1.20 ± 0.05 2.05 ± 0.11 1.73 ± 0.04 1.65 ± 0.03 1.90 ± 0.03 1.60 ± 0.04 1.95 1 0.04 1.90 ± 0.09 1.40 ± 0.04 1.50 ± 0.03 1.37 ± 0.05 1.47 ± 0.05 1.27 ± 0.05

External mark of embryo

mm

3 4 5 6 7 8 9 10 11 12 13 14 15 16 17 18 19 20 21 22 23 24 25

2.95 4.47 3.50 3.52 4.13 4.03 4.03 4.08 3.02 3.30 2.88 3.17 2.53 3.85 3.72 2.87 4.07 3.90 3.65 4.16 3.92 3.83 4.07 2.05 2.03

± ± ± ± ± ± ± ± ± ± ± ± ± ± ± ± ±

0.08 0.04 0.07 0.07 0.04 0.05 0.07 0.06 0.06 0.07 0.04 0.07 0.03 0.08 0.07 0.03 0.09 10.05 ± 0.05 ± 0.09 ± 0.03 ± 0.07 ± 0.05 ± 0.07 ± 0.05

1.68 2.05 1.95 1.85 2.23 2.20 2.30 2.20 1.70 1.93 1.68 1.90 1.63 2.03 2.00 1.77 1.93 1.88 1.90 2.23 1.95 2.00 2.20 1.20 1.08

± ± ± ± ± ± ± ± ± ± ± ± ± ± ± ± ±

0.05 0.06 0.05 0.03 0.03 0.07 0.04

0.08 0.05 0.03 0.07 0.03 0.03 0.07 0.05 0.04 0.05 10.03 ± 0.03 ± 0.07 ± 0.03 ± 0.05 ± 0.05 ± 0.04 ± 0.03

1.17 2.13 1.24 1.32 1.93 2.29 1.98 1.47 1.84 1.65 1.43 1.03 1.03

0.03 0.04 0.05 0.04 0.03 0.03 -- 0.05 ± 0.03 ± 0.05 ± 0.06 ± 0.05 ± 0.06 ± 0.03 1.57 ± 0.03 1.55 ± 0.03 1.30 -1- 0.04 2.03 ± 0.03 1.42 ± 0.05 1.80 ± 0.04 1.66 ± 0.06 1.62±0.04 2.00 ± 0.07 2.15 ± 0.06 1.03 ± 0.05 0.93 ± 0.02

C, 1.5 min at 35 C, and 2 min at 72 C. The amplification cycles were followed by a final extension step at 72 C for 5 min. Reactions were stopped with 5 µl gel loading buffer (0.005% [wt/v] bromophenol blue, 0.005% [wt/v] xyleno gylanol, 0.05 M EDTA-Na). Approximately 60 primers of kits OP-A, -B, and -R2 were screened for their suitability for the generation of reproducible DNA profiles. Eighteen RAPD primers gave clear amplification products that could be scored readily. RAPD primers used were OP-A (1, 4, 7, 9, 11, 12), OP-B (2, 3, 4, 7, 10, 12, 20), and OP-R (2, 3, 10, 16, 20). To detect intraspecific variation, we developed more sensitive methods. After DNA amplification with OP-A4, digestions with the restriction enzymes EcoRI and HindIII were carried out. Five microliters of DNA amplification products were used for this assay, with 12 µl of 10X buffer 1 and 1 µl enzyme (1 unit 0- ). Samples were maintained at 37 C for 1 h. Products generated by PCR amplifications of DNA were separated by electrophoresis according to size on 1.5% (wt/ v) SeaKem LE 3 agarose gels. The gels ran at approximately 150 V for 1.5 h. Gels were stained with ethidium bromide and visualized by illumination with ultraviolet light. Statistical Analyses Statistical analysis of morphological characters was carried out by setting up a matrix from the measurements obtained. Twenty-five different biotypes were studied with complete linkage of the Euclidean distance using seven different characters. For the statistical analysis of genome diversity, a similarity 312 • Weed Science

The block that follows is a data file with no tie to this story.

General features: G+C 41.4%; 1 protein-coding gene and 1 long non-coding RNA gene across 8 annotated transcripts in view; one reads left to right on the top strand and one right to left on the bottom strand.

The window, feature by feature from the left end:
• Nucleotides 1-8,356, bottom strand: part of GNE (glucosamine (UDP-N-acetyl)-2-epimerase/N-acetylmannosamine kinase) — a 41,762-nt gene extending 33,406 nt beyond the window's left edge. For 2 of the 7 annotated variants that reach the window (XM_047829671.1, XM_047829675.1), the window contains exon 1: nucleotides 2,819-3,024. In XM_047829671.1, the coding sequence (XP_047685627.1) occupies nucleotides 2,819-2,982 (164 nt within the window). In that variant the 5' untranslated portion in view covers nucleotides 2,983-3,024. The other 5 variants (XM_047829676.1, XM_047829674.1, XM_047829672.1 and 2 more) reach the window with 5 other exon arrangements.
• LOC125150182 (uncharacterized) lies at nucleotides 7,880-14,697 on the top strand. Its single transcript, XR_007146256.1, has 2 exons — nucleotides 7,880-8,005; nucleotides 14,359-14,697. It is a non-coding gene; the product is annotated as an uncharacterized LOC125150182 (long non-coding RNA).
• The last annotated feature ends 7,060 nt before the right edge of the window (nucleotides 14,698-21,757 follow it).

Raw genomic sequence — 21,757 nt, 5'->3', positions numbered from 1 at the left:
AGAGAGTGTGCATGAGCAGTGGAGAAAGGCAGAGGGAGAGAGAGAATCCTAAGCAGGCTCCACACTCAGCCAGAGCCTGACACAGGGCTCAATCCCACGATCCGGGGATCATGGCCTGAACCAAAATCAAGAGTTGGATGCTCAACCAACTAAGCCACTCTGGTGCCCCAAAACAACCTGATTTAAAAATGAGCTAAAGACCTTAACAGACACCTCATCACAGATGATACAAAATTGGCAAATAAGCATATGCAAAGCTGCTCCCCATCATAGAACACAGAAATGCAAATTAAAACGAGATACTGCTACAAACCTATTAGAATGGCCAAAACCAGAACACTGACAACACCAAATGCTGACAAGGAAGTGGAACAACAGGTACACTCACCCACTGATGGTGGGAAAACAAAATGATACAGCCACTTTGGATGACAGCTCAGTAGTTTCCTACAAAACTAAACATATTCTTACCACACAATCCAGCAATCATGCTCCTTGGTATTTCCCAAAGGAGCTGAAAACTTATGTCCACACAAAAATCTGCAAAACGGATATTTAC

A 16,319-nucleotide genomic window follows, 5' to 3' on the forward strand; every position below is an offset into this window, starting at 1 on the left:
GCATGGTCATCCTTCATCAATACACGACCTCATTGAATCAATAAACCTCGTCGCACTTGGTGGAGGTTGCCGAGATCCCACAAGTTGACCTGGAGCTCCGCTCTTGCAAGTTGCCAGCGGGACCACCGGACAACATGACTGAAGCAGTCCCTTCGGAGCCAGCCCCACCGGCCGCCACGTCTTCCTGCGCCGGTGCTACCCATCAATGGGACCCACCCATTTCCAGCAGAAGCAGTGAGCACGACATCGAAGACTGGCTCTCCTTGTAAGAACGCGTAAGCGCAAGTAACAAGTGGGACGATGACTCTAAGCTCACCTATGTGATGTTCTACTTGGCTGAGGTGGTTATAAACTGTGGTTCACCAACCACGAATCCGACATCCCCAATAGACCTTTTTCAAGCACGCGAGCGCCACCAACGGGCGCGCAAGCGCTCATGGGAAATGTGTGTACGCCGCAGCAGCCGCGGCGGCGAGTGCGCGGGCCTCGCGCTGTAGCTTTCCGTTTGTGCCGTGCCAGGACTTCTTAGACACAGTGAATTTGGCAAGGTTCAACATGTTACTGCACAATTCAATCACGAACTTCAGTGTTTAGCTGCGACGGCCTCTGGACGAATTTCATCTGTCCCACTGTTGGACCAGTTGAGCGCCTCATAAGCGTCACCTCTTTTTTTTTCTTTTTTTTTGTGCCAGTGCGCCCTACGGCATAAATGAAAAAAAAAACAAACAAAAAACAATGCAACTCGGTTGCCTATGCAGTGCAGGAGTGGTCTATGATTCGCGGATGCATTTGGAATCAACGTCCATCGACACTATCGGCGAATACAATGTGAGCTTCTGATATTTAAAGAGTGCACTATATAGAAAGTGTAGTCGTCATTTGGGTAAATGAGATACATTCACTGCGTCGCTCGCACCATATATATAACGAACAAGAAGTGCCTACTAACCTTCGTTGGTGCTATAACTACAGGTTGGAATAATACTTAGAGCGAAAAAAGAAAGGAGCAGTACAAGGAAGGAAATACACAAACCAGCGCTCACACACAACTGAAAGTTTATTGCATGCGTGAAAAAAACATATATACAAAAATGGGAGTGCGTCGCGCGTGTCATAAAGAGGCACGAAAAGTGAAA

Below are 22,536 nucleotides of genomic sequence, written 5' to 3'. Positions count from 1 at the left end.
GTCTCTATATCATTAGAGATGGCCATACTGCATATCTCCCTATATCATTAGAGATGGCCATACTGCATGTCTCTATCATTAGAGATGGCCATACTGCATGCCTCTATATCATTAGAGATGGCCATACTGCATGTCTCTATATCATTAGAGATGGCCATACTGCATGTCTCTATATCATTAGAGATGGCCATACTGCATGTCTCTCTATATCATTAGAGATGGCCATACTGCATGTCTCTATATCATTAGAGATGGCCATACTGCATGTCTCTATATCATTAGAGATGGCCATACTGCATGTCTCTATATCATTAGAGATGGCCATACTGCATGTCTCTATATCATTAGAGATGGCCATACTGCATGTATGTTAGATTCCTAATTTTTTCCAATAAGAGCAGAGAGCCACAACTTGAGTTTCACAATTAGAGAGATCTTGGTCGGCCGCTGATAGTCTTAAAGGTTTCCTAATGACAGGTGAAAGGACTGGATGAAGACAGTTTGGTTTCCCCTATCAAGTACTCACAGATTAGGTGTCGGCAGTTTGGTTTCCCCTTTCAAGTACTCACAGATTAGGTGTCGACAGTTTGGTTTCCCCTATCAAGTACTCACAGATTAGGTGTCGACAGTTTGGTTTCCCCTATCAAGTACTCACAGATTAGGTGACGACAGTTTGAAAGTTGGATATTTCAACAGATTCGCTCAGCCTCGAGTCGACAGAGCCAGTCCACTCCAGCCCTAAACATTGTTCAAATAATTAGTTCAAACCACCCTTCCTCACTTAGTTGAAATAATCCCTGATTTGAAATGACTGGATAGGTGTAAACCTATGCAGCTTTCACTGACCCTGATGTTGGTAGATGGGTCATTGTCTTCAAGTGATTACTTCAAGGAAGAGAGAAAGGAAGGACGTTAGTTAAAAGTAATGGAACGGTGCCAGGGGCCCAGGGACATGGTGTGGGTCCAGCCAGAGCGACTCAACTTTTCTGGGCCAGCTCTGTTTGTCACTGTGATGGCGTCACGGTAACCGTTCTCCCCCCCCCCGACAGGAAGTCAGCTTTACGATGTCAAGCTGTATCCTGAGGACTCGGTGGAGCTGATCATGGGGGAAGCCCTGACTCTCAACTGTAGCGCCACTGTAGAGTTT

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1.40 2.45 2.20 2.10 2.50 2.44 2.40 2.43 1.65 1.78 1.70 1.90 1.68 1.97 2.20 1.77 2.13 2.03 2.05 2.22 2.38 2.13 2.40 1.17 1.40

0.05 0.05 0.08 0.03 0.03 0.04 0.05 0.03 0.03 0.05 0.05 0.06 0.05 0.05 0.06 0.05 0.09 0.06 0.11 0.08 0.09 0.07 0.06 0.05 0.05

1.85 1.58 1.33 1.60 1.53 1.70 1.78 1.65 1.70 1.85 9.00 9.70

± ± ± ± ± ± ± ± ± ± ± ±

0.11 0.08 0.03 0.05 0.08 0.09 0.05 0.03 0.03 0.06 0.04 0.05

0.90 1.90 1.85 1.55 2.00 1.77 1.85 1.90 1.23 1.67 1.30 1.37 1.25 1.43 1.53 1.15 1.50 1.30 1.55 1.58 1.70 1.63 1.90 0.75 0.93

± ± ± ± ± ± ± ± ± ± ± ± ± ± ± ± ± ± ± ± ± ± ± ± ±

0.03 0.04 0.03 0.03 0.06 0.05 0.03 0.05 0.03 0.04 0.03 0.05 0.05 0.03 0.03 0.05 0.03 0.03 0.05 0.03 0.04 0.03 0.04 0.02 0.03

matrix was constructed from presence/absence data scored from RAPD profiles using Jaccard 's coefficient (Gower 1985). A hierarchical cluster analysis was performed using a furthest neighbor clustering algorithm. A principal coordinates analysis was conducted to provide a graphical summary of similarities between samples. Interspecific variation was assessed using pooled DNA samples prepared from eight Echinochloa spp. biotypes. These were analyzed with the selected primers and the resulting DNA profiles were scored. Presence/absence data were recorded for 238 loci. Experiments were repeated at least twice.

Results and Discussion Botanical Identification A morphological classification of biotypes based on growth in different environments showed the difficulty of classifying Echinochloa spp. Often the characters overlapped and more precise methods were required. Biotypes were studied following Carretero 's (1981) keys. Data on characters of the spikelet are presented in Table 2. Statistical analysis of the data from 25 biotypes showed four distinguishable groups linking E. colonum with E. crusgalli and E. hispidula with E. oryzoides. The biotype of E. oryzicola was clustered with E. oryzoides with over 95% morphological similarity. The main distinguishing character of the species was the length of the upper glume, but differences were not enough to form a separate group. Echinochloa colonum was clearly different in all characters and was related to E. crus-galli at a similarity level of 79%. Echinochloa his-

TABLE 3. ED 50

Morphological similarity (%) 100

95

90

85

80

75

70

65

of different populations of Echinochloa spp. 15 d after quinclorac treatment. Data are mean of three replicates ± standard error. Biotype

Biotypes

24 25 1

9 10 11 12 13 16 3

4 14 15 17 18 19 20 22 23 2 5 6 7 8 21

FIGURE 1. Dendrogram based on the Euclidean distance from the mean of eight replicates from the morphological characteristics of 25 biotypes of Echinochloa spp.: E. colonum (24, 25), E. crus-galli (10, 12, 9, 13, 16, 11, 1), E. hispidula (20, 22, 19, 17, 18, 15, 14, 4, 3), E. oryzoides (6, 8, 7, 5, 2, 21), and E. oryzicola (23).

ED 5 o

Scientific name

E. colonum E. colonum E. crus galli E. crus galli E. crus galli E. crus galli E. crus galli E. crus-galli E. crus galli E. hispidula E. hispidula E. hispidula E. hispidula E. hispidula E. hispidula E. hispidula E. hispidula E. hispidula E. oryzicola E. oryzoides E. oryzoides E. oryzoides E. oryzoides E. oryzoides E. oryzoides

± 0.02 ± 0.03 ± 0.08 0.49 ± 0.04 0.31 ± 0.06 0.46 ± 0.07 0.39 ± 0.09 0.90 ± 0.15 0.32 ± 0.02 0.75 ± 0.10 0.70 ± 0.11 2.61 ± 0.21 0.84 ± 0.09 0.41 ± 0.08 0.76 ± 0.11 0.45 ± 0.05 0.53 ± 0.08 0.44 ± 0.11 0.12 ± 0.01 0.12 ± 0.02 0.11 ± 0.02 0.09 ± 0.01 0.11 ± 0.02 0.13 ± 0.02 0.08 ± 0.01 0.18 0.19 0.51